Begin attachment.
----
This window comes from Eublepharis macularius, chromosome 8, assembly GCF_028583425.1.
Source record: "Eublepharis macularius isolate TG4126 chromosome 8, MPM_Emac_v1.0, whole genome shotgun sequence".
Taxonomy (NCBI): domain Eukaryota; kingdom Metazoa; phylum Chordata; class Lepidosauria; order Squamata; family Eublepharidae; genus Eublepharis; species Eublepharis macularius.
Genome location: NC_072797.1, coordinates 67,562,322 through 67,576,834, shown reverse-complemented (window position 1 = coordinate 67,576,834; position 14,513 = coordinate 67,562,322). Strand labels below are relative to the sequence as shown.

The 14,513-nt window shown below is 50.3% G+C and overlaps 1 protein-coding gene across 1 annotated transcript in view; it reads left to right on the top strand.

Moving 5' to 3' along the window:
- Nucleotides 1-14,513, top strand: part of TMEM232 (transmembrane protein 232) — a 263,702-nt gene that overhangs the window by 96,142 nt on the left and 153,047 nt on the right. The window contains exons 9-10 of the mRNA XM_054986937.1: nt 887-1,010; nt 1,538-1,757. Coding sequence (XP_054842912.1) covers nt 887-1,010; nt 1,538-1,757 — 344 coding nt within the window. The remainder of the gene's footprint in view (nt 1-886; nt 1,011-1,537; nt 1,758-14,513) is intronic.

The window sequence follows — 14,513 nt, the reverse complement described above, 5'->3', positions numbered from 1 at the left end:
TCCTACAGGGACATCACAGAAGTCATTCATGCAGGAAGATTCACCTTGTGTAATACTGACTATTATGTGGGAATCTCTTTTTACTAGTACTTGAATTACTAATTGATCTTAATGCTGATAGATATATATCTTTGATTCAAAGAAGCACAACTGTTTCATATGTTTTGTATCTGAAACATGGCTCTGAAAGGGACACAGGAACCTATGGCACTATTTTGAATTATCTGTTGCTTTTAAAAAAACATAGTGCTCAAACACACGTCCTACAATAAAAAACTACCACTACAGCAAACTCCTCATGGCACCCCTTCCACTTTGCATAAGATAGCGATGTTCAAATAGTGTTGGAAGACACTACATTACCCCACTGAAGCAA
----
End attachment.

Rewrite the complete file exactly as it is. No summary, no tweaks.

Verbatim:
This window comes from Eublepharis macularius, chromosome 8, assembly GCF_028583425.1.
Source record: "Eublepharis macularius isolate TG4126 chromosome 8, MPM_Emac_v1.0, whole genome shotgun sequence".
Taxonomy (NCBI): domain Eukaryota; kingdom Metazoa; phylum Chordata; class Lepidosauria; order Squamata; family Eublepharidae; genus Eublepharis; species Eublepharis macularius.
Genome location: NC_072797.1, coordinates 67,562,322 through 67,576,834, shown reverse-complemented (window position 1 = coordinate 67,576,834; position 14,513 = coordinate 67,562,322). Strand labels below are relative to the sequence as shown.

The 14,513-nt window shown below is 50.3% G+C and overlaps 1 protein-coding gene across 1 annotated transcript in view; it reads left to right on the top strand.

Moving 5' to 3' along the window:
- Nucleotides 1-14,513, top strand: part of TMEM232 (transmembrane protein 232) — a 263,702-nt gene that overhangs the window by 96,142 nt on the left and 153,047 nt on the right. The window contains exons 9-10 of the mRNA XM_054986937.1: nt 887-1,010; nt 1,538-1,757. Coding sequence (XP_054842912.1) covers nt 887-1,010; nt 1,538-1,757 — 344 coding nt within the window. The remainder of the gene's footprint in view (nt 1-886; nt 1,011-1,537; nt 1,758-14,513) is intronic.

The window sequence follows — 14,513 nt, the reverse complement described above, 5'->3', positions numbered from 1 at the left end:
TCCTACAGGGACATCACAGAAGTCATTCATGCAGGAAGATTCACCTTGTGTAATACTGACTATTATGTGGGAATCTCTTTTTACTAGTACTTGAATTACTAATTGATCTTAATGCTGATAGATATATATCTTTGATTCAAAGAAGCACAACTGTTTCATATGTTTTGTATCTGAAACATGGCTCTGAAAGGGACACAGGAACCTATGGCACTATTTTGAATTATCTGTTGCTTTTAAAAAAACATAGTGCTCAAACACACGTCCTACAATAAAAAACTACCACTACAGCAAACTCCTCATGGCACCCCTTCCACTTTGCATAAGATAGCGATGTTCAAATAGTGTTGGAAGACACTACATTACCCCACTGAAGCAA